Meanwhile, after intensive pressures from the ruling Justice and Development Party (AKP) government, including blackmail using the refugee card, the UN has decided to consider the “Turkish plan” to transfer Syrian refugees in Turkey to a “safe zone” in Syria. At the same time, Secretary General Antonio Guterres, during his visit to Turkey last week, stressed the need for Ankara to respect “the basic principles relating to the voluntary, safe and dignified return of refugees”. Erdogan has repeatedly vowed that the return of Syrian refugees would be voluntary and involve no coercion whatsoever. In late October, both Amnesty International and Human Rights Watch reported that the Turkish government had “forcefully deported” many Syrian refugees to Syria in the months preceding the Turkish invasion of northern Syria.

That the UN has agreed to consider the controversial Turkish plan does not necessarily mean it will be implemented, observers say. A senior US State Department official has described Erdogan’s plan as “probably the craziest idea I’ve ever heard”. Erdogan envisions resettling a million— and perhaps as many as two million — refugees in northeast Syria, hundreds of miles from their original homes. It is a project designed to engineer a dramatic demographic shift that would wreak massive displacements, renewed violence and an incalculable humanitarian toll. The good news for the Syrian people living in that area is that the plan is contingent on Turkey’s ability to seize and occupy the large swathe of land that Erdogan had set his sights on in northeast Syria. This has not happened yet and is unlikely to happen at all now that Ankara has announced the end of its “Peace Spring” operation which Turkish officials claim achieved its goals. It therefore seems that Erdogan will have to limit his territorial/population transfer ambitions at least for the time being.

To the people of northern Syria, even a limited Turkish presence on their land is unacceptable. Tens of thousands marched in Qamishli last weekend to protest the “Turkish occupation”. Simultaneously, more than 5,000 Kurds and other political activists in Paris staged a march in solidarity last weekend, Saturday 2 November, calling on European countries to impose concrete economic sanctions against Ankara to compel it to withdraw from Syria. Protesters carried signs saying, “You let Turkey massacre the Kurds. Is this how you thank them for defeating ISIS?” Another sign was more succinct: “Erdogan=IS”.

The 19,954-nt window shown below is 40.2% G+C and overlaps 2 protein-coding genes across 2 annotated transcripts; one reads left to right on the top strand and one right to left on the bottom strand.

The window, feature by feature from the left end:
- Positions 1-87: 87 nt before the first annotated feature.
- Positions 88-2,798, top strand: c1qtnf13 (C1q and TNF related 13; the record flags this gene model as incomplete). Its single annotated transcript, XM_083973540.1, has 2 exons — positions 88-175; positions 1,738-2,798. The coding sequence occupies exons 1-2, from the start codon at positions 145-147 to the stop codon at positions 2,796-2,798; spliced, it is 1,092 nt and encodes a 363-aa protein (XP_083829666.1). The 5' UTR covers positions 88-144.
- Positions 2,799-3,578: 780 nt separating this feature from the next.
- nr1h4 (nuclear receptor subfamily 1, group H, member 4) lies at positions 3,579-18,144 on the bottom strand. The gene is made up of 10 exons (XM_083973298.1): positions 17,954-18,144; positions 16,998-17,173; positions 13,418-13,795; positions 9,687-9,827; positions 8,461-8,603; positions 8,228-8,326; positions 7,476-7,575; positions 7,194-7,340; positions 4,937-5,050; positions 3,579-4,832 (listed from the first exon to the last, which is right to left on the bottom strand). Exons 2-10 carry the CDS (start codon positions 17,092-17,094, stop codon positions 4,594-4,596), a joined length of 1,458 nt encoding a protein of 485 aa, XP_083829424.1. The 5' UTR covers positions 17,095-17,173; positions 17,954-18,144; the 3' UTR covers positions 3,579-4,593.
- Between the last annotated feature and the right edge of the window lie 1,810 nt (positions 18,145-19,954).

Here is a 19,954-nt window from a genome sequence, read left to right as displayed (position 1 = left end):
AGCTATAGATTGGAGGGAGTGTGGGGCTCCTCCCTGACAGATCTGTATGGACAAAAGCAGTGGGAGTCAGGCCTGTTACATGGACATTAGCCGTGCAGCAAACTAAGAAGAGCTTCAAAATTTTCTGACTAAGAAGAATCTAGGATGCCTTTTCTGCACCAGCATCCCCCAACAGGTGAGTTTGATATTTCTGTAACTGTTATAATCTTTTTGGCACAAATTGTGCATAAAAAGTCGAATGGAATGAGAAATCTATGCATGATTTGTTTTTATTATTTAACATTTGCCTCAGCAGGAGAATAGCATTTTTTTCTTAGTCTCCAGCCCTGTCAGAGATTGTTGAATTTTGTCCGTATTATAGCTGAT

Agit Polat, spokesman for the Kurdish Democratic Council in France (CDK-F), warned that the Turks “do not respect their agreements (with the Russians and Americans) and continue to invade and expand their presence in northern Syria”. His organisation has voiced a proposal that appears to be gaining support abroad: the creation of “an international interposition force to maintain border security”. He said that such a force could be European, international or sponsored by the UN. What was essential was to “deploy this force on the border at all costs because we know very well that Turkey will not limit itself to a few dozen kilometres”.

As anti-Turkish protests continued over the weekend, a car bomb was detonated in the Turkish controlled border town of Tel Abyad on Sunday, 3 November. The Syrian Observatory for Human Rights reported that 14 people — pro-Turkish fighters and civilians — were killed in the explosion. The Turkish Defense Ministry released a statement blaming the PKK.

The situation for Turkey in the northern Syria quagmire is growing more complicated by the hour. If Erdogan is contemplating a renewed offensive, it will only yield further disaster.


*A version of this article appears in print in the 7 November, 2019 edition of Al-Ahram Weekly.